Tuesday, 23 July 2013

Finding your colours

Part of my training at makeup school was colour testing, and I remember at the time thinking “ this is so worthless to learn”, but actually it is probably one of the things I have gotten most use out of, and where I feel I have been most helpful to others.

Now I am not talking go colour testing nuts and never where colours that aren’t a 100% in your colour circle ever again, or walk around with paint sample things in your bag with your colours, only buying colours that match (I have seen my fair share when colour testing was a big thing).
And even though it doesn’t seem that important knowing your colours before your mid thirties, as younger skin can get away with a lot more, getting your colours right can really take 10 years of you, or add 10 if you get it wrong, so worth knowing at any age.
I will try and make this as simple as possible, as the main thing to know is if you look good with warm colours or cooler colours.
So if you look at the colour wheel above you can sort of split it half and see how one side has more blue and the other more yellow in the colours (with one warm having sneaked into the cool side), and when you have found your colours, this is how you should look at things, if they have a cold (blue) undertone or a warm (yellow) undertone.
But even warm colours can sometimes have a cold undertone and wise versa. If you see the picture below, one colour wheel has a grey filter over it (more cool coloured) and the other a golden brown filter (more warm), to illustrate a cold and warm version of the colour wheel.

Hope I haven’t lost you yet!  I know this subject can be a bit hard to figure out.
So how do you find out what colours suite you? The easiest way is to look at your eye colour, your natural hair colour and your skin tone, even though I find that people often gets confused when it comes to skin colour, so let’s skip that one as looking at eye and hair colour is often enough I find.
Take a look at your eye colour, do they have a cold or warm undertone to them? For instance if they are clear blue, you might be best with cooler colours, or if they are more golden green, warm colours might be for you. Same with hair, does your natural hair have a red undertone to it or more of a “greyish” (not grey as in grey hairs, but more of an ash tone to it).
Best test is really to bring out all your clothes and/or makeup and just try things out, with a clean no makeup face. So with clothes, hold the colour up under to chin, and if a colour makes you look washed out or just makes your bare face look dull, then the colour might not be for you and you put it in a bad pile. But if it brightens your completion, makes you look fresh and compliments your skin tone, then you can put in the good pile, and slowly you will probably see a pattern forming.
Same with makeup really, and you have probably tried a lipstick on and it made you feel like you where wearing way too much makeup, that was probably because it was the wrong colour for you. The right makeup colours for you should sort of look like they belong on your face naturally, even bright colours, so if you look to “made” up, then the colour might not be for you.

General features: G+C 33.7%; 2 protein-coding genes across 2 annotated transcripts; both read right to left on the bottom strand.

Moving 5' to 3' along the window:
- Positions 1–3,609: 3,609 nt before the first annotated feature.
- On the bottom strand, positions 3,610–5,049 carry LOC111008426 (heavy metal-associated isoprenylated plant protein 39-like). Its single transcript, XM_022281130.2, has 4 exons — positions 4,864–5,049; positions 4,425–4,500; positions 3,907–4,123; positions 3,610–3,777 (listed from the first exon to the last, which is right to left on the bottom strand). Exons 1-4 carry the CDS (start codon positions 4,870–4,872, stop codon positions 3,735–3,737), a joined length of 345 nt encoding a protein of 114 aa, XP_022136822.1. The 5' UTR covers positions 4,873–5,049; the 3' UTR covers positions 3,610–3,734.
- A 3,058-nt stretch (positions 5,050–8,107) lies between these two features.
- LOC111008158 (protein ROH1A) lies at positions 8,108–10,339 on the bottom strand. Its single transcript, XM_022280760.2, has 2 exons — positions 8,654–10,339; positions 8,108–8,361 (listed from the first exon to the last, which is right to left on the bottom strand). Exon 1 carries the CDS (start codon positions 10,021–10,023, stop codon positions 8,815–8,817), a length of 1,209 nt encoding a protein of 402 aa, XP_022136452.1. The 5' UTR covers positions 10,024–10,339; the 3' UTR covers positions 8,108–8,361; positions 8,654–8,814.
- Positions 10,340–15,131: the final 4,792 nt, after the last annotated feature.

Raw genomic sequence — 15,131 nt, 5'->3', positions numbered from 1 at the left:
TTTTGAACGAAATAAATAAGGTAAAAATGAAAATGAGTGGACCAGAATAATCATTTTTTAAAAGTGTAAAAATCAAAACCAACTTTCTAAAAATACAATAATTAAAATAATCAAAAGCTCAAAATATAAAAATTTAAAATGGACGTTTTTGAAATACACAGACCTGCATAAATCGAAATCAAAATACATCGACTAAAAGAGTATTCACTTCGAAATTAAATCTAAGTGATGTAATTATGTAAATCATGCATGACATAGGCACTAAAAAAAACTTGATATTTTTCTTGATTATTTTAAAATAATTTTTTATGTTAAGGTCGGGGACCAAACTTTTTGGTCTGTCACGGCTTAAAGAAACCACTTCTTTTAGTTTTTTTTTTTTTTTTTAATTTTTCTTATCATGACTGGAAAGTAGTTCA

A test of making one half of the face up in warm colours and the other in cold, can also be a great test, as you can really see the difference.
Once you realise what colours suite you best, it really does make things like shopping or deciding things so much easier, even like choosing a new hair colour that suites you becomes so much easier.
A good example I have, is when I was out shopping with a friend, we went into a beauty shop to look at makeup, and she went straight for some red lipsticks. She had seen this picture in a magazine of a women wearing a very bright orangey red lipstick, and thought it looked so nice that she wanted to try wearing red lipstick for the first time, but had now tried countless of lipsticks but hadn’t found one she liked. The problem was that she has clear blue eyes and naturally ash blond hair, so an orangey red would always look not quite right on her. I explain to her why she might wanted to go for a more cherry red instead, as it has a more blue undertone and would suite her better. We found a great cherry red lipstick for her, and she now can’t get enough of wearing red lipstick.
So if you see the picture below, it sort of illustrate how reds, like most colours can be cold and warm, and when you see them meeting in the middle where they are the lightest, you can clearly see that one has a pink undertone and the other a peach undertone. So there is a red for everyone, you just have to find the right red tone for you.
But don’t stress too much about it, it is after all clothes and makeup we are talking about, and those things are suppose to be fun, not stress you out. So have fun with it, as finding your colours can be an interesting and fun experience if you let it.
If you want me to go more into details about colour testing or maybe show more colour scales of colours in cool and warm, please let me know in the comments below, and I will see what I can do.

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